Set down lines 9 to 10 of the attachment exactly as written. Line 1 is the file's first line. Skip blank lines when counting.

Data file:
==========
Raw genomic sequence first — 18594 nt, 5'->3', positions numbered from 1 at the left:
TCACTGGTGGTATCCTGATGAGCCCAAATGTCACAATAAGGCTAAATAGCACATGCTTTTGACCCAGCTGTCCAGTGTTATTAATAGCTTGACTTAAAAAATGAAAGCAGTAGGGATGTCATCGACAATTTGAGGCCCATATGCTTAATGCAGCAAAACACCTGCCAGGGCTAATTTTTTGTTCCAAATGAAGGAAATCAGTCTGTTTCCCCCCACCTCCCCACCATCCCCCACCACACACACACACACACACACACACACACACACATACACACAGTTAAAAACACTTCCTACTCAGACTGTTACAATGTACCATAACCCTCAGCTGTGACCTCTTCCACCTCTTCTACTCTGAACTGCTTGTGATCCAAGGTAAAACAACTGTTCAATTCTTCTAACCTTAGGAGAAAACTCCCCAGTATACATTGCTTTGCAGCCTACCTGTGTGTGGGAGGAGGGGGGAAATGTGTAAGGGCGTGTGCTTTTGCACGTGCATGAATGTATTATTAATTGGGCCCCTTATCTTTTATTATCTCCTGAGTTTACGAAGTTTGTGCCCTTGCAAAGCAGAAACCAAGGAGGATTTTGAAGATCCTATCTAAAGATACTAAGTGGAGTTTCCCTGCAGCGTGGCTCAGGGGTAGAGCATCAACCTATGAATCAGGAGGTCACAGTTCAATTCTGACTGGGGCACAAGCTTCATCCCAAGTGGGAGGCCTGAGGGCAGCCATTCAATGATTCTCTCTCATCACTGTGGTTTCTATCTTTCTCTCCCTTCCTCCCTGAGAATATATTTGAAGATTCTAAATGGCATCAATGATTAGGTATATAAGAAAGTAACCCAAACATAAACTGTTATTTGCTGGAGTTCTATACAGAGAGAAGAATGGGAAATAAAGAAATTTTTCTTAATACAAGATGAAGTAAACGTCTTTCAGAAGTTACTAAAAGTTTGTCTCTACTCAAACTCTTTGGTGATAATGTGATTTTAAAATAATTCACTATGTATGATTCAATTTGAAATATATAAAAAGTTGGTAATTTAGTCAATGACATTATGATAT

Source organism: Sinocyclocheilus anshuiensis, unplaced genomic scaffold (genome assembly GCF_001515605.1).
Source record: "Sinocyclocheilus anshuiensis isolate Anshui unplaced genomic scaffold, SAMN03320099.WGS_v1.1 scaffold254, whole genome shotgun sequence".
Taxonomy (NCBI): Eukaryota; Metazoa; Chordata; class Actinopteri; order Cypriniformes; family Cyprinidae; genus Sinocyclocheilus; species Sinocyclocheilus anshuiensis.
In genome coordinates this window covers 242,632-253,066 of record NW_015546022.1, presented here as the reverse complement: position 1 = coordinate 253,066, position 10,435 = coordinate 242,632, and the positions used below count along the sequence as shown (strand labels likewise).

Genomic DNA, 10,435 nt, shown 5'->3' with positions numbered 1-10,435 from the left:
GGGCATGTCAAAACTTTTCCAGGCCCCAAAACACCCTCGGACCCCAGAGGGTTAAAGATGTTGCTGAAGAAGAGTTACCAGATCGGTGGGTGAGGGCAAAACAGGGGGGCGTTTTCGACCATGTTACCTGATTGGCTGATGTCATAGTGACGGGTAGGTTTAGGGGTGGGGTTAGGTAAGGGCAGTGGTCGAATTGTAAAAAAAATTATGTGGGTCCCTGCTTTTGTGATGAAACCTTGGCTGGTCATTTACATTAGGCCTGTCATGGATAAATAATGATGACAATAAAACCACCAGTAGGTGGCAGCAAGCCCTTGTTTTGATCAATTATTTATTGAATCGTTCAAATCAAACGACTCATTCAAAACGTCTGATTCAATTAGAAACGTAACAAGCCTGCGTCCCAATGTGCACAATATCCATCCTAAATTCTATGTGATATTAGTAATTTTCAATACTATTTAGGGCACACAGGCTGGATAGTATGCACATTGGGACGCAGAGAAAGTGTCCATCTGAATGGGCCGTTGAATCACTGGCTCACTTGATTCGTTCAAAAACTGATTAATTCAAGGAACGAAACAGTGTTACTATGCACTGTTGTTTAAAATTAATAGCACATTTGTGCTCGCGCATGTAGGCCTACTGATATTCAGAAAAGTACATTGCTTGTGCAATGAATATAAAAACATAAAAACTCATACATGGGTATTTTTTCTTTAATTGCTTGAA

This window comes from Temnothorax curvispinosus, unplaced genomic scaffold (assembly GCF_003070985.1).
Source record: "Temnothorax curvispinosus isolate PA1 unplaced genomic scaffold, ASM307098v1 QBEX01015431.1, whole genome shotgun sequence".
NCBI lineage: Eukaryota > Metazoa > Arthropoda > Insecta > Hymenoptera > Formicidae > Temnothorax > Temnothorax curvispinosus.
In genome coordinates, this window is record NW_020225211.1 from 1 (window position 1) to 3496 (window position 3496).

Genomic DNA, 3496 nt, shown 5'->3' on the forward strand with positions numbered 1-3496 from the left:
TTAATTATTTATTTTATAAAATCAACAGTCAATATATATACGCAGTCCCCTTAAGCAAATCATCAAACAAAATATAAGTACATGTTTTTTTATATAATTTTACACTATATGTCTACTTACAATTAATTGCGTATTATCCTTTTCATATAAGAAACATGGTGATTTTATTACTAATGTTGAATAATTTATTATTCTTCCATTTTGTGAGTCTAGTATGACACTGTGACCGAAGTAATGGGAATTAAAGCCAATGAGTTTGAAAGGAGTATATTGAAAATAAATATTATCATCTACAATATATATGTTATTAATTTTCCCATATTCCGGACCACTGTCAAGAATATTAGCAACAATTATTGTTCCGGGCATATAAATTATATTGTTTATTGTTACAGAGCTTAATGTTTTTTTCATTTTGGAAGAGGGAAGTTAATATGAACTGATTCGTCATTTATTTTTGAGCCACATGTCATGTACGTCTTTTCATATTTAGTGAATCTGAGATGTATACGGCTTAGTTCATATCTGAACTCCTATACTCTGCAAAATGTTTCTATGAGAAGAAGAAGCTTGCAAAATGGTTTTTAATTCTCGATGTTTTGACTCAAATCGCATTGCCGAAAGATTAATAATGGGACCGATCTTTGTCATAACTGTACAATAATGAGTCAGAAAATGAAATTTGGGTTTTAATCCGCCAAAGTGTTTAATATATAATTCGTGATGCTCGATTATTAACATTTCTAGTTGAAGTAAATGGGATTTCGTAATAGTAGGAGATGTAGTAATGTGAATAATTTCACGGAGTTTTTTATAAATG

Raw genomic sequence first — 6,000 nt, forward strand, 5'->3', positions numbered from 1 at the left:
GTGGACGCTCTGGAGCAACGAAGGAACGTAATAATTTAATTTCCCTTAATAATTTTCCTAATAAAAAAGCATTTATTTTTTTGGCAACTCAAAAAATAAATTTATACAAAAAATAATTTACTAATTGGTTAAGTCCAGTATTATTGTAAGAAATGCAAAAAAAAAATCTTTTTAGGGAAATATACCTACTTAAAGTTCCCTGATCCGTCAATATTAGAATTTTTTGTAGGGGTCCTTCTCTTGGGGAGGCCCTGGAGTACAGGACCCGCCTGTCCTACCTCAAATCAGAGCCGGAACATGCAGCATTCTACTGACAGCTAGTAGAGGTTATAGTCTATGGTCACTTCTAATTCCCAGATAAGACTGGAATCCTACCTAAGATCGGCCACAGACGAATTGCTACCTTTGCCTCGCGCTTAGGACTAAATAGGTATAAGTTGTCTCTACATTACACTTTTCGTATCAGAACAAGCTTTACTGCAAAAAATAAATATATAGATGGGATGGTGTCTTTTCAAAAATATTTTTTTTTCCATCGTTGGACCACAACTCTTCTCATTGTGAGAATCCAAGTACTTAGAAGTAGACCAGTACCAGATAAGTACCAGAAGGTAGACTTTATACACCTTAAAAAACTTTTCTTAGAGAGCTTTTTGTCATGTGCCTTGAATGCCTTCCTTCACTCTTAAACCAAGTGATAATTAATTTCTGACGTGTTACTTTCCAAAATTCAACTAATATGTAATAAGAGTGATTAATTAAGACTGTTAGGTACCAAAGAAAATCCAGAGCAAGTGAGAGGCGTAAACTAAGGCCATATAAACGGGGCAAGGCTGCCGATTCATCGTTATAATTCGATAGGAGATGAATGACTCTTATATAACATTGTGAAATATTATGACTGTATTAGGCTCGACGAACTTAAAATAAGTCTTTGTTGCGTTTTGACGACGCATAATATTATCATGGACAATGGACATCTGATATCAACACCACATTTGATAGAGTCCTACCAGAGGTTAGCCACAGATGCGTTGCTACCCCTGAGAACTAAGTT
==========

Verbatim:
This window comes from Temnothorax curvispinosus, unplaced genomic scaffold (assembly GCF_003070985.1).
Source record: "Temnothorax curvispinosus isolate PA1 unplaced genomic scaffold, ASM307098v1 QBEX01015431.1, whole genome shotgun sequence".